"Except that we were going to recommend legislation," Reckord replied."11
Reckord's moderate tone bore little resemblance to that of NRA publications regarding the bill. The May 1934 Rifleman warned that the measure's
viciousness ... lies not in what appears on the surface of the bill, but in the intent.... Its viciousness lies in the opportunity for disarmament by subterfuge. It is, therefore, of vital importance that those of our citizens who object to . . . [the bill] unless it be modified as requested by The National Rifle Association, or who would object to the bill even if so modified, communicate at once by telegram and special-delivery letter with both their Representatives and their Senators in Washington.12The measure was eventually passed out of committee, but without the handgun provisions. This action outraged the gun control movement of the day—women's groups. At its convention, representatives of the two-million-member General Federation of Women's Clubs listened as Assistant Attorney General Joseph Keenan attacked the committee version of the bill. They then passed a resolution demanding passage of the bill in its original form. The NRA was angrily denounced by the convention's participants, and a telegram was sent to the committee members and congressional leaders expressing the "outrage" of the conventioneers over handguns being stripped from the bill. "Such deletion," read the telegram, "emasculates [the] bill and makes it a joke. We hold that the security and safety of the homes and families of all the people of this country and the protection of life and property for all the 120,000,000 of people in this land transcends the selfish interest of any organized small minority."13 It didn't work. In June 1934 the watered-down version of the bill, the National Firearms Act (NFA), was signed into law by President Franklin Roosevelt.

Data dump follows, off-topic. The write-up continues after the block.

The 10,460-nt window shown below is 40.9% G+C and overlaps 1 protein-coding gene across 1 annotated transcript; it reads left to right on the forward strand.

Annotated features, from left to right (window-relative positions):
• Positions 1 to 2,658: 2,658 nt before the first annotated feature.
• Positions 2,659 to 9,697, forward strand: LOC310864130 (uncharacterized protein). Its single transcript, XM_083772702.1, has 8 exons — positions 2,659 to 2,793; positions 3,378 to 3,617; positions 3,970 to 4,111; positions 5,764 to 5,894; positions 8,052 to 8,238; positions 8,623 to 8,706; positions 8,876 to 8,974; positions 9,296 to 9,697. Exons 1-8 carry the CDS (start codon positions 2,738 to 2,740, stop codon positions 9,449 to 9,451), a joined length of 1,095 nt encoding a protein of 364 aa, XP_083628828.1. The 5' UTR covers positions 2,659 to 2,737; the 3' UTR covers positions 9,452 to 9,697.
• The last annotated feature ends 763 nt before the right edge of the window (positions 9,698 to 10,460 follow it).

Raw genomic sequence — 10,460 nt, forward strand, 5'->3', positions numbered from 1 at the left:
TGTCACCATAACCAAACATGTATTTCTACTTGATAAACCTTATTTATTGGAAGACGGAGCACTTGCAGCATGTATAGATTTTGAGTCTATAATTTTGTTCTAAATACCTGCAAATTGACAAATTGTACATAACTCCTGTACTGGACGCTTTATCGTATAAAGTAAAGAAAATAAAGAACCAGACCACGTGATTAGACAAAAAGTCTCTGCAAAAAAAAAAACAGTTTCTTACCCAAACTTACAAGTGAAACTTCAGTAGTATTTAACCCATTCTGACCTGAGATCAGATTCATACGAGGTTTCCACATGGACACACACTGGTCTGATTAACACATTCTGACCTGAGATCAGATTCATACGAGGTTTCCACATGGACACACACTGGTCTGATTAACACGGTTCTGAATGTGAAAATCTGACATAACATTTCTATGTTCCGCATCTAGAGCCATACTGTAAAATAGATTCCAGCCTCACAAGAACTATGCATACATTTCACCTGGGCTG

The 1934 hearings stand not only as the great lost opportunity in the history of gun control, but as a reminder of how little has changed. Although licensing and registration schemes are of little value today, in 1934 America's handgun population was a fraction of today's 50 million to 70 million weapons. Cummings' regulation package would have allowed police to use licensing as a tool against illegally obtained handguns. In addition, as new hazardous weapons appeared on the market, taxes levied against them could have been increased to restrict availability.